Introduction to Ireland’s Pay-as-You-Earn (PAYE)
Ireland’s Pay-as-You-Earn (PAYE) taxation is relevant to workers who are not residents of Ireland and do not hold any Irish employment but are working in Ireland for a short term for a local business or company. In this context, taxation is applicable either on the local company or the employer from across the border.
Since 2007, the Office of the Revenue Commissioners has been continuing with regular direction on this matter. The 2007 directions in this context were well accepted, still there were grey areas.
An updated set of directions were issued in 2016. These included observations from the Organization for Economic Co-operation (OECD) that are not included in Ireland’s law. As a result of these changes, employers faced a lot of ambiguity and difficulties in implementation. It was almost unfeasible for an employee to receive waiver in PAYE even after spending 30 work days in Ireland in a financial year. Office of the Revenue Commissioners started consultation with various aggrieved parties. After prolonged consultations, Office of the Revenue Commissioners (‘Revenue’) has come up with updated directions which have been announced in April 2018. In its updated guidelines, the ‘Revenue’ has been able to illustrate its points without any ambiguity but the guidelines are not as feasible in practicality as the earlier ones.
One of the important factors to be considered is the employee’s tax residency status, i.e. in which country or location the individual is a tax resident. If the employee has tax residency in a country that has Double Taxation Agreement (DTA) with Ireland a particular threshold will be applicable. However, if an employee is tax resident in a country that does not have DTA with Ireland a certain threshold will apply that will be different to what is applicable in above case.
Detail under new guidance for an employee who is non-resident is illustrated in below table:
|Tax resident of a DTA country||Tax resident of a Non-DTA country|
|Duration of work in Ireland||Employment days in Ireland||Payroll Management||Employment days in Ireland||
|One financial/tax year||Up to 60 employment days in a financial year||No payroll implication, but whether the individual will return to Ireland in a following year should be taken into account||Up to 30 employment days in a financial year||No payroll implication, but whether the individual will return to Ireland in a following year should be taken into account|
|One financial/tax year||61 employment days or greater than that||Refer to “Specific DTA workers to Ireland” segment||31 employment days or greater than that||Irish PAYE needs to be applied on earnings while employed in Ireland|
|Two consecutive financial/tax years||Up to 60 employment days in two consecutive financial years||No payroll implication, but consideration must be given to whether the employee will return to Ireland in a subsequent year||Up to 30 employment days in two consecutive financial years||No payroll implication, but whether the individual will return to Ireland in a following year should be taken into account|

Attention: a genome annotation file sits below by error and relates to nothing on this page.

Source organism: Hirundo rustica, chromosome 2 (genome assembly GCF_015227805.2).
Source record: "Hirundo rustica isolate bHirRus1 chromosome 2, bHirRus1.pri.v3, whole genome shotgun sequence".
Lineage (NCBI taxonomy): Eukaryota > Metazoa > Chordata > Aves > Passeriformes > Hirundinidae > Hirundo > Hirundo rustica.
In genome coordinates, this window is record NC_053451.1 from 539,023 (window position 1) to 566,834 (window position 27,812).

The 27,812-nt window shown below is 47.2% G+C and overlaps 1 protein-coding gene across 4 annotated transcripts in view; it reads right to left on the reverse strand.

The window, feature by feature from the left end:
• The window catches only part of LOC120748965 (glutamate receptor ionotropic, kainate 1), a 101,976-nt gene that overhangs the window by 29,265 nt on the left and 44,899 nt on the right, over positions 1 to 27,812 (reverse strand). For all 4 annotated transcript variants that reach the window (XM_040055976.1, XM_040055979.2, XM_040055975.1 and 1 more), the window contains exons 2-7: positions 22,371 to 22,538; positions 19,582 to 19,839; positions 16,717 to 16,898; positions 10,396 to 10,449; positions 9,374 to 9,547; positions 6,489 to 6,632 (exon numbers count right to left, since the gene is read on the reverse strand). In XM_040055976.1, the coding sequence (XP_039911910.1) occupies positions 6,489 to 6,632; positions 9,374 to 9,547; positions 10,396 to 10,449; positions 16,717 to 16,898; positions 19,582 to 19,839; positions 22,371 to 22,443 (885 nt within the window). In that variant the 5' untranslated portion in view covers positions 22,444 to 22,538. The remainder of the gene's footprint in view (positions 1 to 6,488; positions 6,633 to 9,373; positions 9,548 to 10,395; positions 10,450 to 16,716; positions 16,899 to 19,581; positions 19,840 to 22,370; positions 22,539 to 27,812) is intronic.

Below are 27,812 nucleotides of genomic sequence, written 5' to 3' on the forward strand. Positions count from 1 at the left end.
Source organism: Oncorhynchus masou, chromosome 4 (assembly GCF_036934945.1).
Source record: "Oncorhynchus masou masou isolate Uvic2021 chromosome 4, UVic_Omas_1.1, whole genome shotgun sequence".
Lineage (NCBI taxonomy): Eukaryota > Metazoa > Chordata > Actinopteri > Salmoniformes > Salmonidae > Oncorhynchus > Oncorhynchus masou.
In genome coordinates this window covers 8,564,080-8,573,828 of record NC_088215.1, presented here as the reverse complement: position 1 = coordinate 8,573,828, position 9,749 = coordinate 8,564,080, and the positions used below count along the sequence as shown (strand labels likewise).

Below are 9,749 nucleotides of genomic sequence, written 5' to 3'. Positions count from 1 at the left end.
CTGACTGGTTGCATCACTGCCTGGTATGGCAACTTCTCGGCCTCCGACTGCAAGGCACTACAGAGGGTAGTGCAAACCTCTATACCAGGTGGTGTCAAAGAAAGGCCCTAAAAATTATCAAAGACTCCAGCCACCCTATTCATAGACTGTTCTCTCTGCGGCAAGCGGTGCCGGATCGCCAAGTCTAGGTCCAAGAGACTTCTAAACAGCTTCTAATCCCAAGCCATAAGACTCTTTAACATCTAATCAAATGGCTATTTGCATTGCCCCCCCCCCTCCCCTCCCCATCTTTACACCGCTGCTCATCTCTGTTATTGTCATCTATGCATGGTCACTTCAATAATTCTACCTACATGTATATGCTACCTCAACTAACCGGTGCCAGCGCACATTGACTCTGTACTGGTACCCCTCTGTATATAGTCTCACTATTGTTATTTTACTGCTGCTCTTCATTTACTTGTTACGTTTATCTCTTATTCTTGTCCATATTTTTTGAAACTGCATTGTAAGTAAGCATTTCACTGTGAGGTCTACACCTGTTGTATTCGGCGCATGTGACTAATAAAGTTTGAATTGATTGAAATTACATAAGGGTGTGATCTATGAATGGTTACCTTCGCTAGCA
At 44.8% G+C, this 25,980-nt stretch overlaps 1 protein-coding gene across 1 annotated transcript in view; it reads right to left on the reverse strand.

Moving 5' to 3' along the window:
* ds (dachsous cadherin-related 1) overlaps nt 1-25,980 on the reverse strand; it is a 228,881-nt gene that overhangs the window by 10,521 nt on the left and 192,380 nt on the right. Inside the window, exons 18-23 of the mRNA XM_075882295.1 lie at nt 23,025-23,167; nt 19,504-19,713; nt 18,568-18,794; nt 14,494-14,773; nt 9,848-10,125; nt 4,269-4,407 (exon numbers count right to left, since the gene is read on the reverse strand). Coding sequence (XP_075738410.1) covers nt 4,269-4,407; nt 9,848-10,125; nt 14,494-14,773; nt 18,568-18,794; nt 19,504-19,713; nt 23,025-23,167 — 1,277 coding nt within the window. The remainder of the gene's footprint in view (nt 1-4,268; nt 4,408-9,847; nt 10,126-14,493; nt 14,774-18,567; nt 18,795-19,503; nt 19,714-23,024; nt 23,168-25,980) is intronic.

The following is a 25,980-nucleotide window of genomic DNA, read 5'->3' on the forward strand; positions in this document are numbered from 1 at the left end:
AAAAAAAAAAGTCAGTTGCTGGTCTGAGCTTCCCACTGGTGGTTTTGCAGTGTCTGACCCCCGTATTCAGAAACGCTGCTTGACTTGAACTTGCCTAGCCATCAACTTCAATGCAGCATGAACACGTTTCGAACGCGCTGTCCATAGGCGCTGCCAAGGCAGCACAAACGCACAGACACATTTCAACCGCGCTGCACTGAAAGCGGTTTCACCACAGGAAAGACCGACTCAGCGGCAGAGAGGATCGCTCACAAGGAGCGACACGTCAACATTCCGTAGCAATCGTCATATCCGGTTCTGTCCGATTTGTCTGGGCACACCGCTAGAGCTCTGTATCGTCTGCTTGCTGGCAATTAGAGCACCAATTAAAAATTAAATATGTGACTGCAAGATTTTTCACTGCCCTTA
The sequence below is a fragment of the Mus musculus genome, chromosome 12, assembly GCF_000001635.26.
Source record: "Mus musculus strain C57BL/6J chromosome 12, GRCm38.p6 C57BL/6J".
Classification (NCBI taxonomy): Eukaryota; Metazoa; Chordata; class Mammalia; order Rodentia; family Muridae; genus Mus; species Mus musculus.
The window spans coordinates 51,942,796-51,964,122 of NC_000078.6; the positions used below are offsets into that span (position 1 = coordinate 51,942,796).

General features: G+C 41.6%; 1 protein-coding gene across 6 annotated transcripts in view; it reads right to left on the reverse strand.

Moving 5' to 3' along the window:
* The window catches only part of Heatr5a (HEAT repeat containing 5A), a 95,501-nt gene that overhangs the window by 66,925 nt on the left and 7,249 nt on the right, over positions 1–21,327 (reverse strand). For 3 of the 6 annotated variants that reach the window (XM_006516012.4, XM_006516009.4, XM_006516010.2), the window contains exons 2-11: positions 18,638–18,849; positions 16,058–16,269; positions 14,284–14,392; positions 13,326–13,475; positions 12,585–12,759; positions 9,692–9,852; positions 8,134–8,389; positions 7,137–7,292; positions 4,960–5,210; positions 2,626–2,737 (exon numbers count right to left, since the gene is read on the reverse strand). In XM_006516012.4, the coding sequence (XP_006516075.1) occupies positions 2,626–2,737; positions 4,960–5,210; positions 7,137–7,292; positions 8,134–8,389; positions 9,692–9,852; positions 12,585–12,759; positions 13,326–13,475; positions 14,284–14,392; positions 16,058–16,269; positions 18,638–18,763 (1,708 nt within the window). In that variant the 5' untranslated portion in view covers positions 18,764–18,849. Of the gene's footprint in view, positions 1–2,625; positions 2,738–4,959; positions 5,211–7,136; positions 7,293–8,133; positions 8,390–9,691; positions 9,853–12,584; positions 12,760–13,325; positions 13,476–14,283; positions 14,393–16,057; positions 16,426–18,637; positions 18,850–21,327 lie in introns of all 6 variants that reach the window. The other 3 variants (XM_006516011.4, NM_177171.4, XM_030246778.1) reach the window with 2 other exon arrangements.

|Two consecutive financial/tax years||61 employment days or greater in two consecutive financial/tax years||Refer to “Specific DTA workers to Ireland” segment||31 employment days or greater in two consecutive financial years||Irish PAYE needs to be applied on earnings while employed in Ireland|
|Greater than two financial/tax years||Threshold is not applicable||Refer to “Continuous presence” segment||Threshold is not applicable||Irish PAYE needs to be applied on earnings while employed in Ireland|
Specific DTA Workers to Ireland
For a short term assignee working in Ireland for greater than 60 employment days in one financial year or consecutively in two financial years, there is no relief from tax implications under PAYE until below listed conditions are met. A company or business entity can apply to ‘Revenue’ for relief from the tax obligations under PAYE when:
With reference to (3) above, ‘Revenue” may not accept compliance of this condition if:
The new guidance illustrates on what constitutes “an integral part of the business activities.” As per the ‘Revenue’, considerations for determining integral component of business activities cannot be generalized and need to be case specific.
Also Read: How to make PAYE payment to HMRC
Ongoing or Continuous Presence
The updated guidelines have introduced a new concept of ongoing presence as per which assignees with continued requirements of returning to Ireland over a period of multiple years will not be eligible for spontaneous PAYE waiver. This will be irrespective of the number of working days an assignee remains employed in a tax year in Ireland. The business or the employer will have to put an application before the ‘Revenue’ seeking PAYE waiver. A single waiver will be applicable for a single financial year and hence application for PAYE waiver will have to be file every year.
Rotational Short Term Assignees
Additionally, the guidelines of ‘Revenue’ point out that if a series of assignees work consecutively on a rotational basis i.e. four assignees working for a period of 30 days each in Ireland in same role, considerations for PAYE should be made basis the entire period of 120 days.